Another look at namespaces

Shane P. McCarron shane at
Thu Sep 16 20:03:12 BST 1999

"Simon St.Laurent" wrote:
> Is there _anything_ else besides their names that distinguishes these flavors?


XHTML Frameset has a completely different content model than the other
two. Its root element is html, but that html element may NOT contain a
body element. Instead, it contains a frameset element that defines the
collection of frames. These frames have some weird inherent behaviour
that cannot be described by existing schema technology (various panels
are defined in the window, one per defined frame). To be clear, an XHTML
Frameset document as NO CONTENT.  Instead, it refers to content.  Is
this stupid?  Sure. However, it is a faithful representation of HTML

XHTML Transitional has a different content model than Strict in that it
is more permissive.  XHTML Transitional may be a superset of XHTML
Strict, but I have never done the evaluation to be certain. I am certain
that they are significantly different. In particular, XHTML Transitional
contains all sorts of stuff that is eliminated in XHTML 1.1. XHTML
Strict only has a few items that are removed in XHTML 1.1 (e.g. the name
attribute on the a element is eliminated in favor of the id attribute).

> >Information about those namespaces may, if the W3C chooses to follow this
> >path, be obtained from a schema, DTD, or other data source at the end of
> >that URI.
> Or, since this is an XML 1.0 application, you could just read the DOCTYPE
> declaration and not try to map namespace URIs to places where the W3C might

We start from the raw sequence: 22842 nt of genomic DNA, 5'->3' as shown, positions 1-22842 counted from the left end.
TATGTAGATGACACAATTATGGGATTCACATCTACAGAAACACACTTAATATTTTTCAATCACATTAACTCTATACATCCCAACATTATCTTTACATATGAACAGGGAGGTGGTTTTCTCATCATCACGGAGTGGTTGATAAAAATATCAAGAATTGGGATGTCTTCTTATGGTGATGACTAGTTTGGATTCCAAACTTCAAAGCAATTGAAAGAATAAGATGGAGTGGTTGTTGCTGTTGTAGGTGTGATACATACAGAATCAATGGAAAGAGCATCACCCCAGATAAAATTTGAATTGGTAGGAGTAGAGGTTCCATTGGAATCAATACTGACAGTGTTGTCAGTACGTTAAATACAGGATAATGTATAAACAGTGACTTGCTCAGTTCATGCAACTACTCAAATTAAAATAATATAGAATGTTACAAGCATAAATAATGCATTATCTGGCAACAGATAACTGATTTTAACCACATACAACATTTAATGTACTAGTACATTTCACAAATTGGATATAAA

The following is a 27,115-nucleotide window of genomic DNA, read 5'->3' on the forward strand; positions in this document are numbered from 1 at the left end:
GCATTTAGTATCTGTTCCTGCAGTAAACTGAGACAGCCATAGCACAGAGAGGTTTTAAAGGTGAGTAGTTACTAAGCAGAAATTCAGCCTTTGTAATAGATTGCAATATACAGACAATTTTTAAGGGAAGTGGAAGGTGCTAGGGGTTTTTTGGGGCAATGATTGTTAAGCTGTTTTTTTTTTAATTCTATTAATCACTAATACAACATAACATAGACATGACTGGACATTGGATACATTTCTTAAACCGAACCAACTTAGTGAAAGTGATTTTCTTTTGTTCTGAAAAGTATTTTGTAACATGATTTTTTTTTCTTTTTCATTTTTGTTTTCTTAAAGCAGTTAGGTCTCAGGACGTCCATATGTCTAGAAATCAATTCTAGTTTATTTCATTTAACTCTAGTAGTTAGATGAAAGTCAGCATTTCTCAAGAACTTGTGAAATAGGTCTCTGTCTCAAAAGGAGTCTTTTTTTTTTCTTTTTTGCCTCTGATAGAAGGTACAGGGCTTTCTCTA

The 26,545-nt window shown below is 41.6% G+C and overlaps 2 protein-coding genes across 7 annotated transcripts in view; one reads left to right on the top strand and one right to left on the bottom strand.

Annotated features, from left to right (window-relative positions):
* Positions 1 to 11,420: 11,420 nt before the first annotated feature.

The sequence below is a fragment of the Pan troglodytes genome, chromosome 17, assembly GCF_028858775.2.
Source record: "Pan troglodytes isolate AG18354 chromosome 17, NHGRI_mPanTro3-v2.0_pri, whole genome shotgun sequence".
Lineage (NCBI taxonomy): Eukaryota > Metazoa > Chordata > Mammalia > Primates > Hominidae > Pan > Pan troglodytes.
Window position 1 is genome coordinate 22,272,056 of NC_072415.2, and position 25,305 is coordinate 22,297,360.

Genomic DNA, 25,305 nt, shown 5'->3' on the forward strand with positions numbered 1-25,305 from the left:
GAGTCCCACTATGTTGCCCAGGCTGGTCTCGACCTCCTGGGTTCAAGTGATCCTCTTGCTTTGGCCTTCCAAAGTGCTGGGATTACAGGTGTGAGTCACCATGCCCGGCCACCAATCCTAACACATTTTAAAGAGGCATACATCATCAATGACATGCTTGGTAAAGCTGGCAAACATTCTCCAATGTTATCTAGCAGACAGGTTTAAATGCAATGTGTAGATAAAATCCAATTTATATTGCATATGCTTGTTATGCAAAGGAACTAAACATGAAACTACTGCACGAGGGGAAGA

> (but won't comment on publicly at present) want to go someday.

Absolutely. And, since XHTML 1.0 requires a DOCTYPE declaration, you can
be confident that one will be present in XHTML 1.0-conforming documents.
Moving forward, as the HTML Working Group completes its work on Document
and Client profiles (which might just be requirements to CC/PP, who
knows), I expect that the group will define elements that allow document
authors specify:

	a pointer to a document profile
	a complete, embedded document profile
	information about the schema
	information about how the schema is based upon other, well known 
		schema (like XHTML)

However, that is a future problem. The current problem is finding a way
through this morass so that we can publish the first baby step toward a
better, more interoperable web. That is XHTML 1.0.  What do we need to
do to get on with it?

Shane P. McCarron                  phone: +1 612 434-4431
ApTest                               fax: +1 612 434-4318
                                  mobile: +1 612 799-6942
                                  e-mail: shane at

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